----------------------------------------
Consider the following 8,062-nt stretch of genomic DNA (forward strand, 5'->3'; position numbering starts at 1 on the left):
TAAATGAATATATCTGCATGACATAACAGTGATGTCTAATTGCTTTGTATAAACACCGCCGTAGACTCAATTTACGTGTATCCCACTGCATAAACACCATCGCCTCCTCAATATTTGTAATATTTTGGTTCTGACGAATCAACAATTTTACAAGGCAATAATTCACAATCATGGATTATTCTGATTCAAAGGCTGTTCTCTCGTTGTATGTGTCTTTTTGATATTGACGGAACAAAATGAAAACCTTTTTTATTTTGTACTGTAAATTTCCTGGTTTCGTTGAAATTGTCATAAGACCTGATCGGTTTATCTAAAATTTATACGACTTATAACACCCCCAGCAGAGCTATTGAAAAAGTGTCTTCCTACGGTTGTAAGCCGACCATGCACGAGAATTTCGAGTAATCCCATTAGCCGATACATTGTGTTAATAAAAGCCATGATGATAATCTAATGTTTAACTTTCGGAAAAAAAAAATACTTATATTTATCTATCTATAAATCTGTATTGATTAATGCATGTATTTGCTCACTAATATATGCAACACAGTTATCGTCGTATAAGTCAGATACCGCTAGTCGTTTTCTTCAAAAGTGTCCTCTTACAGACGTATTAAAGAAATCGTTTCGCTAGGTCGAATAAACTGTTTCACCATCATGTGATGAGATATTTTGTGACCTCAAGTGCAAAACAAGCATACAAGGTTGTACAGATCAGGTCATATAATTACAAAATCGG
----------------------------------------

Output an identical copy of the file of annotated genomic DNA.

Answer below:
Consider the following 8,062-nt stretch of genomic DNA (forward strand, 5'->3'; position numbering starts at 1 on the left):
TAAATGAATATATCTGCATGACATAACAGTGATGTCTAATTGCTTTGTATAAACACCGCCGTAGACTCAATTTACGTGTATCCCACTGCATAAACACCATCGCCTCCTCAATATTTGTAATATTTTGGTTCTGACGAATCAACAATTTTACAAGGCAATAATTCACAATCATGGATTATTCTGATTCAAAGGCTGTTCTCTCGTTGTATGTGTCTTTTTGATATTGACGGAACAAAATGAAAACCTTTTTTATTTTGTACTGTAAATTTCCTGGTTTCGTTGAAATTGTCATAAGACCTGATCGGTTTATCTAAAATTTATACGACTTATAACACCCCCAGCAGAGCTATTGAAAAAGTGTCTTCCTACGGTTGTAAGCCGACCATGCACGAGAATTTCGAGTAATCCCATTAGCCGATACATTGTGTTAATAAAAGCCATGATGATAATCTAATGTTTAACTTTCGGAAAAAAAAAATACTTATATTTATCTATCTATAAATCTGTATTGATTAATGCATGTATTTGCTCACTAATATATGCAACACAGTTATCGTCGTATAAGTCAGATACCGCTAGTCGTTTTCTTCAAAAGTGTCCTCTTACAGACGTATTAAAGAAATCGTTTCGCTAGGTCGAATAAACTGTTTCACCATCATGTGATGAGATATTTTGTGACCTCAAGTGCAAAACAAGCATACAAGGTTGTACAGATCAGGTCATATAATTACAAAATCGG